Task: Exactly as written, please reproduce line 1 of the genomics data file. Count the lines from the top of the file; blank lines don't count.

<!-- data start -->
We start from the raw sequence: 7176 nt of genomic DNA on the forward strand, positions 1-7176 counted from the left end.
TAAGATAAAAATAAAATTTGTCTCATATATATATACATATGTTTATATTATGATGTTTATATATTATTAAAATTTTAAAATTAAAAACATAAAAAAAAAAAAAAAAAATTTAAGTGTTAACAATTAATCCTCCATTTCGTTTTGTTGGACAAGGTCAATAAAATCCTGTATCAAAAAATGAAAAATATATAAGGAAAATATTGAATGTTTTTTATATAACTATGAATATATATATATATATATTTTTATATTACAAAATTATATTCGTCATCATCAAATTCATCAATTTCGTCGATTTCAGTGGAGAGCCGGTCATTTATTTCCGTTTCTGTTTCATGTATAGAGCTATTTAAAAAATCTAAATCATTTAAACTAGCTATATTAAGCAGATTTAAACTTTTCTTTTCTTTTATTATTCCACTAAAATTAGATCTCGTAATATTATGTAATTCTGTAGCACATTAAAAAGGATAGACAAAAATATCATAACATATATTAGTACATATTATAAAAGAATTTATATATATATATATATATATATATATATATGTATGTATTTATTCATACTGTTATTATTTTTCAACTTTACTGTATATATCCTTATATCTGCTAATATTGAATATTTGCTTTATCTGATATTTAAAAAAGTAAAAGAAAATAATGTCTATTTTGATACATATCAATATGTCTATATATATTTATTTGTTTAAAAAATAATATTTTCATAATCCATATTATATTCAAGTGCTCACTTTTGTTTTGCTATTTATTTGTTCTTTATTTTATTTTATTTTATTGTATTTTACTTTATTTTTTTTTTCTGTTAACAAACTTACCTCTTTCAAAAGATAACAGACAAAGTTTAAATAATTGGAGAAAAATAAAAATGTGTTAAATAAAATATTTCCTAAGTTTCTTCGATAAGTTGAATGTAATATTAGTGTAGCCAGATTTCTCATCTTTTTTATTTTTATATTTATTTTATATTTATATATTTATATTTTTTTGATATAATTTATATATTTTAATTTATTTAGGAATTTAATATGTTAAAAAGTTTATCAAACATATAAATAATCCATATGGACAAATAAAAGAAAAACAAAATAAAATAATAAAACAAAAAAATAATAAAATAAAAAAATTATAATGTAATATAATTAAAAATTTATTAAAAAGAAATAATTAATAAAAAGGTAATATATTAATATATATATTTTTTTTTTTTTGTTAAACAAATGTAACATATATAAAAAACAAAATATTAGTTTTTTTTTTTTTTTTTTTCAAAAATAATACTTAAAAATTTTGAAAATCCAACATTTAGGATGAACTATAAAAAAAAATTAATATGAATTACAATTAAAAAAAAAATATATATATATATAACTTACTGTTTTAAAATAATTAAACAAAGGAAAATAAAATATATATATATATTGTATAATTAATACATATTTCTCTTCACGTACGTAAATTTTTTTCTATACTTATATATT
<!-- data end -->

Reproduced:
We start from the raw sequence: 7176 nt of genomic DNA on the forward strand, positions 1-7176 counted from the left end.